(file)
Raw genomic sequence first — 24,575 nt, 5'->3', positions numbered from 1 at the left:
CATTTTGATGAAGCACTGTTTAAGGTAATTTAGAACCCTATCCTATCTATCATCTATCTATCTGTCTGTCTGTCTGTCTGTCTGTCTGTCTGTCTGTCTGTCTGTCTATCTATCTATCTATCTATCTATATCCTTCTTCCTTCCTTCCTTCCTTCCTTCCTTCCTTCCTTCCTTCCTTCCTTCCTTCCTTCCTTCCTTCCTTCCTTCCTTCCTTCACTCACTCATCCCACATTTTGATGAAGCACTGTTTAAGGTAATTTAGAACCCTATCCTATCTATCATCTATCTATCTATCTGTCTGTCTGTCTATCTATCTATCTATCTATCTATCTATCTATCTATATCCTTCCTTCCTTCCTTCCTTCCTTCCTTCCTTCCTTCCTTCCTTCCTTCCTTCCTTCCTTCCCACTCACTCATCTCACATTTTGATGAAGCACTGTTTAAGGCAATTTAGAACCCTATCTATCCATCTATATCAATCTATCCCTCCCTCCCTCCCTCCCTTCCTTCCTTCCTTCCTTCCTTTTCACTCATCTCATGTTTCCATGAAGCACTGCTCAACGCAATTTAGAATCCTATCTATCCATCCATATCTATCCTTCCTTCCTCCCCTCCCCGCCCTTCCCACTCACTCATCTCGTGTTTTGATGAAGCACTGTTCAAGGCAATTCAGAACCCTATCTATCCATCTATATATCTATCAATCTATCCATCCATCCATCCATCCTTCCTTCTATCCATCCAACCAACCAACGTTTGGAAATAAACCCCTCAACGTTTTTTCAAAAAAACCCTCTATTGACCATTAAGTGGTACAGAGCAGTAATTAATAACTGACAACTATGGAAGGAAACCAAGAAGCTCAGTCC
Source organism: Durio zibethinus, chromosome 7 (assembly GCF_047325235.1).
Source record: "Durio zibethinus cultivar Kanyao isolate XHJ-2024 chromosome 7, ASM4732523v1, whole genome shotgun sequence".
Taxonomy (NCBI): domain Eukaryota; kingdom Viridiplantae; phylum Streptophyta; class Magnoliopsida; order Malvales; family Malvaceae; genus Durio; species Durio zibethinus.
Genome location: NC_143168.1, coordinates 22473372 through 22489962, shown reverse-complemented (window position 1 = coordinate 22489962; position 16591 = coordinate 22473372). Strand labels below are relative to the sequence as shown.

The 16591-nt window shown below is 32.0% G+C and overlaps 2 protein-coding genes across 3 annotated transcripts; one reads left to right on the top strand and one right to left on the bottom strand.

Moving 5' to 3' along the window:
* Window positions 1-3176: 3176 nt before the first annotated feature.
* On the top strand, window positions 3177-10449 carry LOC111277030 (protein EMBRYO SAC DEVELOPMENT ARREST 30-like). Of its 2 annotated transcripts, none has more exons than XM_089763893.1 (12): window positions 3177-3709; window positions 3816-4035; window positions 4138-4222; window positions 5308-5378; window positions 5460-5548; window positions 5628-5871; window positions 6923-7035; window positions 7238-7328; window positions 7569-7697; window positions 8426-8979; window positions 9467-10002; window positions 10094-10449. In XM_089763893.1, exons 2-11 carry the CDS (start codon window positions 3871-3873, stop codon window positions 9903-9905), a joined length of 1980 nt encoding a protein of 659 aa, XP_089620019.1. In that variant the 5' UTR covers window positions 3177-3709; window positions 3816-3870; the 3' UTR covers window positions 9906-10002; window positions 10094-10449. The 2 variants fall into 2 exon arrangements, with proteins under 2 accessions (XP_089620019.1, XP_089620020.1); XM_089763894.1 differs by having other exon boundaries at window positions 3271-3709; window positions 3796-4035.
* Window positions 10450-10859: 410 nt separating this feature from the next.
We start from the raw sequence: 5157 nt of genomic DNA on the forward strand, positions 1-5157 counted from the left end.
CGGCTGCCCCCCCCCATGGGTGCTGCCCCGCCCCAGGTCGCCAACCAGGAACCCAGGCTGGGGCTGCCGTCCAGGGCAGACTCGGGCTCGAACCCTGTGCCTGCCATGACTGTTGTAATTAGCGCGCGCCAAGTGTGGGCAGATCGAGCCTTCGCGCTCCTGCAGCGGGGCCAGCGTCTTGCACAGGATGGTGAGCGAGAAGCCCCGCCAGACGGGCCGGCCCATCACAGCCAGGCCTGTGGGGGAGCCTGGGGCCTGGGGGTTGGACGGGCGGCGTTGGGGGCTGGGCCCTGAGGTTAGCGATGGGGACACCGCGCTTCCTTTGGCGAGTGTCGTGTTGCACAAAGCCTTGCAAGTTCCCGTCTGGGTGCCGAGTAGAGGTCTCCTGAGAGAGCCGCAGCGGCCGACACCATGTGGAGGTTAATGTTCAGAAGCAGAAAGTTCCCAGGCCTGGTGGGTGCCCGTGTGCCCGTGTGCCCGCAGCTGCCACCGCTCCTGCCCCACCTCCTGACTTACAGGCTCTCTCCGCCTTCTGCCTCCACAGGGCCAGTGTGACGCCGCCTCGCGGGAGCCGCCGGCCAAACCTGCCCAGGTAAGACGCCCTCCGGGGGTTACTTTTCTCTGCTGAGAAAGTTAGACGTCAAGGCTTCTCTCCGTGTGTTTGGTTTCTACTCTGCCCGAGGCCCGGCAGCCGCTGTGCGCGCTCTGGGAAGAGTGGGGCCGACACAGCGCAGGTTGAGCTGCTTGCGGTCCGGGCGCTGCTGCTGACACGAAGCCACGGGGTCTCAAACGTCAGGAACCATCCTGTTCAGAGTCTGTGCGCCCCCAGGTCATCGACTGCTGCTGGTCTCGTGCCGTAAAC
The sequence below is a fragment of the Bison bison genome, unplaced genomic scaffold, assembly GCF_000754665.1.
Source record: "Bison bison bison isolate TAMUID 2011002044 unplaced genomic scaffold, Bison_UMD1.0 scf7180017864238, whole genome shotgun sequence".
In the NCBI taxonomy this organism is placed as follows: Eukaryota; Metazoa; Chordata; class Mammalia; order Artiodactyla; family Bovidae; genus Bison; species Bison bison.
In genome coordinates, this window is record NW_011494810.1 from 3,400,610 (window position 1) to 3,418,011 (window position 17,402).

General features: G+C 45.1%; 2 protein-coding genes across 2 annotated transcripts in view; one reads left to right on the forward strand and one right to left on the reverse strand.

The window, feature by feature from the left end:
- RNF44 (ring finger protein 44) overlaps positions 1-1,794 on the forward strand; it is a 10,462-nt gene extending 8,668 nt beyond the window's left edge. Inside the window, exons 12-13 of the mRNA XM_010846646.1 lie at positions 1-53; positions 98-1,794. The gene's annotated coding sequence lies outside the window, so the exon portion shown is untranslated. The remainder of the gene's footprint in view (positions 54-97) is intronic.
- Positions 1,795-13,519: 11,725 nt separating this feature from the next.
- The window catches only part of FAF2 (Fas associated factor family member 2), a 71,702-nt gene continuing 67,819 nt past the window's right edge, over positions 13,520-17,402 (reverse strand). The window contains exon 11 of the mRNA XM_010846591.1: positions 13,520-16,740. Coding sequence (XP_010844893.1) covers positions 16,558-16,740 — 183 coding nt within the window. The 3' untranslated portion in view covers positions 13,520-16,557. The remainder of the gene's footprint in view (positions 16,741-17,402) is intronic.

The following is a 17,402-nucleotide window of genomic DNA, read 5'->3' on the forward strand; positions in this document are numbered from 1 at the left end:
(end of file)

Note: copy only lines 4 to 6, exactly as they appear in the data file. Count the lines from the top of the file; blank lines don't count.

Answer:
Source record: "Durio zibethinus cultivar Kanyao isolate XHJ-2024 chromosome 7, ASM4732523v1, whole genome shotgun sequence".
Taxonomy (NCBI): domain Eukaryota; kingdom Viridiplantae; phylum Streptophyta; class Magnoliopsida; order Malvales; family Malvaceae; genus Durio; species Durio zibethinus.
Genome location: NC_143168.1, coordinates 22473372 through 22489962, shown reverse-complemented (window position 1 = coordinate 22489962; position 16591 = coordinate 22473372). Strand labels below are relative to the sequence as shown.